People have meditated thousands of years, to master the art of inner peace and mindfulness. Mindfulness allows you to be in the here and now, without judgement, experiencing your world as it is. Meditation is also a great way to help connect the mind and body, letting yourself become aware of your breath and how to use it to your advantage. When you meditate, your brain and nervous system soothe and regulate, which can help with feelings of anxiety and panic. So yes, the meditation “myth” is very true! It is scientifically proven to have beneficial effects on your emotional and physical well-being.
If you want to change your life through meditation, it’s important to start with the basics. These four tips will help you optimize the benefits of your meditative practice:
1. Don’t Meditate to Distract or Avoid: Meet your mind where it is currently at. Lean into your thoughts, feelings, and emotions as they are, and try to acknowledge whatever comes up for you. If you notice that your mind has wandered into other thoughts or distractions, simply smile and tell yourself “thank you for your opinion” and begin again without any judgment. Sometimes we place too much pressure on meditation being “just right” and “perfect” that we lose sight of the main goal- to sit with our feelings and whatever else comes up through our practice. Learning to accept discomfort allows for your growth!
2. Practice with Intent: One of the goals of meditation practice is to learn how to be mindful. Being mindful involves being aware of your actions and acting with intent. Try this out when you meditate- if you feel the need to move around (scratch an itch, shift positions, etc.) acknowledge it first, and then move forward with the action. This allows us to train the brain to be mindful and act with intention rather than impulse.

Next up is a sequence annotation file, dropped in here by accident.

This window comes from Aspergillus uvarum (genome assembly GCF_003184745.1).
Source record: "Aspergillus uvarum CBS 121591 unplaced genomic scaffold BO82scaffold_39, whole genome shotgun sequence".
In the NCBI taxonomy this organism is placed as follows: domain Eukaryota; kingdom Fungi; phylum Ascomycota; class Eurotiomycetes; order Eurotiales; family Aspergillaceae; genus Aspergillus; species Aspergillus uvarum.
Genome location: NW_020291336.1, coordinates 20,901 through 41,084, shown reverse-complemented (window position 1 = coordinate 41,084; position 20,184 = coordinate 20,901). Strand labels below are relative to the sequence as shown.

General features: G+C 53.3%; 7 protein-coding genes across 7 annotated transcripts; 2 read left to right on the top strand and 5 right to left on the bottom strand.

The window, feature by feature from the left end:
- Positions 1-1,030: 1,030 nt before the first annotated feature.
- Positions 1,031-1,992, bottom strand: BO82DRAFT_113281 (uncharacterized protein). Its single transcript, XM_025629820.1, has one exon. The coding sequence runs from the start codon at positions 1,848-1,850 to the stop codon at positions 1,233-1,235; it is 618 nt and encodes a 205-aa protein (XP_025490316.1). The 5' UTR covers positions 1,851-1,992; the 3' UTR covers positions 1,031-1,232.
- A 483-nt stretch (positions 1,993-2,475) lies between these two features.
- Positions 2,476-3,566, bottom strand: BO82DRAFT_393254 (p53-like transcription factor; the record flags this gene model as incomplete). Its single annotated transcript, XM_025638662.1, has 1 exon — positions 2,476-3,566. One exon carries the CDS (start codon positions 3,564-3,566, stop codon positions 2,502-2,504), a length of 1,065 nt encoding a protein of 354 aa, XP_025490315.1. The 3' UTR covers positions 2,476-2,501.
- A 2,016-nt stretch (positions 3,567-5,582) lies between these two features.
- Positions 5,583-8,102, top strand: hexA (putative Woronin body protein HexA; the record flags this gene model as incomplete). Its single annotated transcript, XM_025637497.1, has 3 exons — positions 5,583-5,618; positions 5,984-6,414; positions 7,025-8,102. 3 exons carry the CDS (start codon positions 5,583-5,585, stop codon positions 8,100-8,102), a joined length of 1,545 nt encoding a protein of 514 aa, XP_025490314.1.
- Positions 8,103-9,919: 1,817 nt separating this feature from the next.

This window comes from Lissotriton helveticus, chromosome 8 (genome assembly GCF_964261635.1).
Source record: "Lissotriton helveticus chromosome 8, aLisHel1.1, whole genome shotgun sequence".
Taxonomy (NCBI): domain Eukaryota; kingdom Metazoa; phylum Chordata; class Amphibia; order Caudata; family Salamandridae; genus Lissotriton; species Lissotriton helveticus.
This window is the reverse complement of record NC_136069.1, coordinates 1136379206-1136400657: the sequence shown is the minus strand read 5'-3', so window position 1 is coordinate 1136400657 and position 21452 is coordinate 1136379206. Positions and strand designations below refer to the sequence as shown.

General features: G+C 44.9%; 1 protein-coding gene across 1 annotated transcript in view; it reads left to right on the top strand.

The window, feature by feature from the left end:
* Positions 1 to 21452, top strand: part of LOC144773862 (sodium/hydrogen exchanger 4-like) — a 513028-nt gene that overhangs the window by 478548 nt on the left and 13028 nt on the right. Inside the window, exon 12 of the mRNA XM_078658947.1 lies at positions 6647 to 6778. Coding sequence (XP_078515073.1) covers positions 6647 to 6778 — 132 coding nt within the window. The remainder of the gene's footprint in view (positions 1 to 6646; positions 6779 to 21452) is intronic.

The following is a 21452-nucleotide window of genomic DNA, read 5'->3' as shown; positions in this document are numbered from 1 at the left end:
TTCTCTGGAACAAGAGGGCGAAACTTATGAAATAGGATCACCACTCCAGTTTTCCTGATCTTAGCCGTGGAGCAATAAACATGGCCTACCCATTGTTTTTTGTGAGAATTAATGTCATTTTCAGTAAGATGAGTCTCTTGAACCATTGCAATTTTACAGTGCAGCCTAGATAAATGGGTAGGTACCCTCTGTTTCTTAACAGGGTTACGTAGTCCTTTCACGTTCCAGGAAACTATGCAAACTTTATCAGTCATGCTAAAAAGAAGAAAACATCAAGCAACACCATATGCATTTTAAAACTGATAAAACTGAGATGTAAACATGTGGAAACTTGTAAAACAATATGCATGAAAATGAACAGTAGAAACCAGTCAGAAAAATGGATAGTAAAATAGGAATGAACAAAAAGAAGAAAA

3. Use Your Breath as an Anchor: Anytime you start to feel distracted, anxious, or restless, gently remind yourself to return to your breath. Returning the focus on your breath is a great way to teach your brain and nervous system to associate your breath with safety and calm. If it helps, use a pattern of breathing that is comfortable and consistent for you, such as inhaling through your nose and exhaling through pursed lips. Diaphragmatic (belly breathing) is also a useful technique for controlled breathing practice.
4. Set Aside Expectations: There is no agenda. Often our expectations of what an experience is “supposed to be like'' takes away from its actual purpose and intent. Meditation is the same way. You don’t need to have the perfect setup with candles and dim lighting to practice – you only need yourself and an open mindset immerse yourself into an experience. A mentor of mine describes it this way: come if you will, stay if you will, leave if you will. When you go into meditation without expectations in place, you are mindfully letting your thoughts arise, stay, or leave as they will. No pressure, no agenda; just you being you!
Written by: Dr. Sundas Pasha, Psy. D.